Meanwhile, in postmenopausal women, the prevalence of sexual dysfunction ranges from 68 to more than 86 percent. The study concluded that sexual dysfunction could significantly impact a women’s self-esteem and quality of life, leading to emotional distress and problems in relationships. One of the main contributing factors to a decline in an older women’s sexuality is the loss of estrogen, which is not produced at a sufficient enough pace to maintain premenopausal levels. 

The depletion of estrogen isn’t the only hormone-related libido change that affects a woman’s sexuality. Often only associated with men, a decline in testosterone also contributes to sexual dysfunction in women, playing a significant role in maintaining a woman’s sexual health. Studies show that even women who have had estrogen replacement therapy display a decrease in sexual desire and activity—meanwhile testosterone was shown to increase sexual desire, fantasies, and arousal more than estrogen alone in postmenopausal women. 

Meanwhile, a 2013 study on the herbal remedy Evening Primrose Oil (EPO) demonstrated that women who took EPO for six weeks reported improved mood and heightened sexuality. Read more about EPO and other nutrients for women’s health here

And for a somewhat outside-the-box ingredient for female sexuality, there’s maca—also known as Peruvian ginseng. According to one study, maca could potentially aid sexual dysfunction in postmenopausal women, while herbal remedy has historically been linked to an increase in sexual desire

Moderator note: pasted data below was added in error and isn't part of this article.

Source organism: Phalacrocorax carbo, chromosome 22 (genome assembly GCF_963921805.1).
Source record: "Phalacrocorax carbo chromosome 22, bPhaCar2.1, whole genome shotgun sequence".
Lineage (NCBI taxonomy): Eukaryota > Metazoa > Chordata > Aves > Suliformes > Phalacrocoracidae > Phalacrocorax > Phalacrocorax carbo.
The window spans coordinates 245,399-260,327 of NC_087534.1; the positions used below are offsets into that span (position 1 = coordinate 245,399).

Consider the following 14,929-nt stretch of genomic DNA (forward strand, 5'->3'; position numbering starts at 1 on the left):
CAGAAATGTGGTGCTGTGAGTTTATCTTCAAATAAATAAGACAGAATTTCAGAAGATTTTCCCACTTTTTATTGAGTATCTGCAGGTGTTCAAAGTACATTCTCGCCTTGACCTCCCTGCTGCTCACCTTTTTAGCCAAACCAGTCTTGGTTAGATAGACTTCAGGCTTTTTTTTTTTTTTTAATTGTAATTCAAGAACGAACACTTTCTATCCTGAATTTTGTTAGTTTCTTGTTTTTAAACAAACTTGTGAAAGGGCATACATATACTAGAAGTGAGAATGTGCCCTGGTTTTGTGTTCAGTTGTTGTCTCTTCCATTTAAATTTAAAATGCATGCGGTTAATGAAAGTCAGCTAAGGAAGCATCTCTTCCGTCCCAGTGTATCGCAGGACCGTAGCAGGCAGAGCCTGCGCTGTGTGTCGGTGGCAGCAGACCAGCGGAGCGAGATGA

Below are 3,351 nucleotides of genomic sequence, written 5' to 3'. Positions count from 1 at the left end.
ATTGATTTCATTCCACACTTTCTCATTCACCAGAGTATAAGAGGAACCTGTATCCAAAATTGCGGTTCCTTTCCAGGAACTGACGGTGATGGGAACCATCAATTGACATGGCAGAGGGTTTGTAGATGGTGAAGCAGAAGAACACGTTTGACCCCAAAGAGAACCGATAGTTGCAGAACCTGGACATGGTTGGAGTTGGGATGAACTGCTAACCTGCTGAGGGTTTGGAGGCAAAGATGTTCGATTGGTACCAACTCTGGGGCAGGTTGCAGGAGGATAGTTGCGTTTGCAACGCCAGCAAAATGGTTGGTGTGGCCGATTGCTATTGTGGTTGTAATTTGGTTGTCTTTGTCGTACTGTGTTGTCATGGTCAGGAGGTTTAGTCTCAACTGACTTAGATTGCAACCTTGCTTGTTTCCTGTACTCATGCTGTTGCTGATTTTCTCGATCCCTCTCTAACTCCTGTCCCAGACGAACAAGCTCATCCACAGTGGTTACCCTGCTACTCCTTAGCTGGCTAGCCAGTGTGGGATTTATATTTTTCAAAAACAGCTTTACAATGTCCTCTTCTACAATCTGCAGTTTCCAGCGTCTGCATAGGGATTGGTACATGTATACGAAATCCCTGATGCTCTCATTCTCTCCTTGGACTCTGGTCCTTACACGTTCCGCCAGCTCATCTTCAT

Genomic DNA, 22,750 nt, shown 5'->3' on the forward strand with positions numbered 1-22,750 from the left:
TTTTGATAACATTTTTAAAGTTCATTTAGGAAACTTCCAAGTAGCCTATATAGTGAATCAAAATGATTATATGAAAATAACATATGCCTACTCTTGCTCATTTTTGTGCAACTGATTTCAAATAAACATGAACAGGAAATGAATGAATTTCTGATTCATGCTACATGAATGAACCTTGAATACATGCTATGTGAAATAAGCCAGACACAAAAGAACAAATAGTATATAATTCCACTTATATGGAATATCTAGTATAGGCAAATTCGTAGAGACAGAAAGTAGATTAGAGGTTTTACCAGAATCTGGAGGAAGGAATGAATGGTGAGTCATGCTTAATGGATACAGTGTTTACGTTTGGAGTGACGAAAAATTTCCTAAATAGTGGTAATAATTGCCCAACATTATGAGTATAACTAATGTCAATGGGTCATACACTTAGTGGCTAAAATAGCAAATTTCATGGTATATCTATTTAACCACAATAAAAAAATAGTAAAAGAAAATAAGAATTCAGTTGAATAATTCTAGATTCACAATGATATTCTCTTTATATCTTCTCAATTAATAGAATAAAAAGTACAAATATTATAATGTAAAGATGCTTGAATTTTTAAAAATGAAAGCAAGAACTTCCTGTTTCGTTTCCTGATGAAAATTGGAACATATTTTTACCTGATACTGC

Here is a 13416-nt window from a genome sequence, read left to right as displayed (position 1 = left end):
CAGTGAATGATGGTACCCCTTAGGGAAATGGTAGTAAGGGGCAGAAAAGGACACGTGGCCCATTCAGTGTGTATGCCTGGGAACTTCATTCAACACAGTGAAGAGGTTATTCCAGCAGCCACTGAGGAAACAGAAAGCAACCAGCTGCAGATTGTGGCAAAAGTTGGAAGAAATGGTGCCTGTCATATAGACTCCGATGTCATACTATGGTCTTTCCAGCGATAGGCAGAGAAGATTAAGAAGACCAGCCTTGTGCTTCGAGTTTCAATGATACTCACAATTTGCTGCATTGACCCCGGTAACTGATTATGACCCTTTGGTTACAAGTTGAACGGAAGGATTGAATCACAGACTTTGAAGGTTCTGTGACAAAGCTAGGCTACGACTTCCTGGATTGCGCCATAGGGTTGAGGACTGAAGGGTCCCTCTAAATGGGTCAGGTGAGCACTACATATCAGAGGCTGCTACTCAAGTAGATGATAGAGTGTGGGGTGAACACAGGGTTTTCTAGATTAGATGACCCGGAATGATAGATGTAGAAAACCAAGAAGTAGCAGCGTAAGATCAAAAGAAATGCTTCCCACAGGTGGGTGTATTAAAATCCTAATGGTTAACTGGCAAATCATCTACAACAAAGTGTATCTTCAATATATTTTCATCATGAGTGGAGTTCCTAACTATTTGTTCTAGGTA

Then there’s magnesium, the mineral that could improve a women’s sexuality just as solidly as it can that of a man. Magnesium increases biologically active testosterone in a woman's body by blocking it from binding to proteins—and more free-testosterone means a higher sex drive. Similarly, zinc, another helpful mineral, blocks the enzyme that converts testosterone into estrogen and, again, more testosterone equals a stronger libido for women. 


Maintain Sexual Activity Into Your Later Years

Just because you’ve reached retirement age, that doesn’t mean your sex life also has to retire. With physical and emotional benefits, sex is an important function for older adults, just as it is for the younger generation. Recognize the factors that could contribute to a reduction in your sex drive and find out what nutrients and lifestyle changes might help you maintain a healthy sex life into your advanced age!